According to a new report released by Georgetown University's Health Policy Institute, Florida could expand its Medicaid program by between 800,000 and 1.3 million lives without incurring any additional costs.
Conservatives and liberals will still be battling each other in 2016. But if the arguments take place in a more confident and optimistic country, they will be simultaneously more constructive and a good deal less nasty. Obama’s task is to get us there.
Alice Rivlin, a former director of the Office of Management and Budget and director of the Congressional Budget Office, says a temporary deal to raise taxes on those earning $250,000 or more could lay the groundwork for an overhaul of the U.S. tax code.
According to the Center on Education and the Workforce at Georgetown University, levels of education are a major factor in employment. In 2011, unemployment was 3.8 percent higher for those with just a high school diploma compared to those with at least a bachelor's degree -- only 5.3 percent of whom were unemployed. And for those who do not graduate high school the jobless rate was an astounding 19 percent.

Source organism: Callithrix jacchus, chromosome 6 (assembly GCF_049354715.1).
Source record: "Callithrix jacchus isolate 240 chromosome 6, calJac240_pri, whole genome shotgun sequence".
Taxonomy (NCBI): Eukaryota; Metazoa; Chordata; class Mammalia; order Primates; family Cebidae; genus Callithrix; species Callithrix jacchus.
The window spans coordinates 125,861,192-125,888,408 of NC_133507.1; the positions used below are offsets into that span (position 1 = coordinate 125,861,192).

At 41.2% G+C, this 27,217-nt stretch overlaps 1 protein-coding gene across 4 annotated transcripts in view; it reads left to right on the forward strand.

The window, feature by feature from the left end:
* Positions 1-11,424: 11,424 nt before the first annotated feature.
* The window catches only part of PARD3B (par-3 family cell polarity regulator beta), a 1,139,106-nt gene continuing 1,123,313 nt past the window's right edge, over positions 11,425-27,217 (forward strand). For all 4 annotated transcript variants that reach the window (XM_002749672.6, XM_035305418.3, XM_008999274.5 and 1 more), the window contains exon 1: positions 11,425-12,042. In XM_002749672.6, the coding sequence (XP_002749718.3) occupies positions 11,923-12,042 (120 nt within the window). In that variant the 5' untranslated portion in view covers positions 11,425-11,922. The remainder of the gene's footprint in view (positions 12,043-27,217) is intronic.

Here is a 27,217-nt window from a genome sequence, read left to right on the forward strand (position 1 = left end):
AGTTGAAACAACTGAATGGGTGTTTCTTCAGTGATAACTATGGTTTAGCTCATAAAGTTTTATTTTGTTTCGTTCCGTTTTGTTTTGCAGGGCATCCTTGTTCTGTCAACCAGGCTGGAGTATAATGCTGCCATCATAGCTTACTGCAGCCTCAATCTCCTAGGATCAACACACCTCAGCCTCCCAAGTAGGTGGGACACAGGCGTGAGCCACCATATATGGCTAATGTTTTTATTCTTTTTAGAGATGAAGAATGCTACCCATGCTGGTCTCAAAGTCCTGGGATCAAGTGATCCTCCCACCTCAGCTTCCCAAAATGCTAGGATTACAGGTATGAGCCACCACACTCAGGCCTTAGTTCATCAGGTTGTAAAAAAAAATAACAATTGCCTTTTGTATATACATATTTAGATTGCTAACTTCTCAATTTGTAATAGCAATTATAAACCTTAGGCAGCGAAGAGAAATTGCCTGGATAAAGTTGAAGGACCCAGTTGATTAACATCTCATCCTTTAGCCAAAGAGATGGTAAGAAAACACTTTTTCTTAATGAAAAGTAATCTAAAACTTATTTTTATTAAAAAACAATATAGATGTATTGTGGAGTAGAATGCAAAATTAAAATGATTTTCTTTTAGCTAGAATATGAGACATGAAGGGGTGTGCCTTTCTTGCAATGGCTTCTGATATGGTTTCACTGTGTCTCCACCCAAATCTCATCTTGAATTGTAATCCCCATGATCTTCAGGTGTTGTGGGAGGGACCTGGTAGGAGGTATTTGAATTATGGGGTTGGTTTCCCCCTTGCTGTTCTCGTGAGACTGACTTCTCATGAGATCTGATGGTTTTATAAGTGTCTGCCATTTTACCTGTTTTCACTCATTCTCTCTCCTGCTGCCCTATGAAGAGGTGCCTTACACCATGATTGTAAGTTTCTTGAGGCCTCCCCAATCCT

If conservatism were winning, does anyone doubt that Romney would be running as a conservative? Yet unlike Ronald Reagan and Barry Goldwater, Romney is offering an echo, not a choice. His strategy at the end is to try to sneak into the White House on a chorus of me-too’s.
One of the first provisions of the Affordable Care Act to take effect prohibited insurers from turning down children younger than 19 on the grounds that they had a preexisting medical condition. The provision was supposed to make coverage more accessible to vulnerable kids whose families were trying to buy coverage on the individual market. Instead, it had the opposite effect: Insurers in many states stopped selling child-only policies.
Some of us would like him to be much bolder in addressing income inequality, the huge roadblocks to upward mobility, and the persistence of poverty. But is there an Obama second-term agenda? Yes, there is.
Host Melissa Block talks to regular political commentators, E.J. Dionne of The Washington Post and Brookings Institution, and David Brooks of The New York Times. They discuss the political impact of the last debate and unpack the latest poll numbers in the presidential race.
Our understandably intense focus on restoring full employment in the current down-cycle economy has led some to relegate education and education reform to the back burner. But we do so at our peril. The fact of the matter is that a redesigned and stronger educational system is essential to a sustainable economic recovery.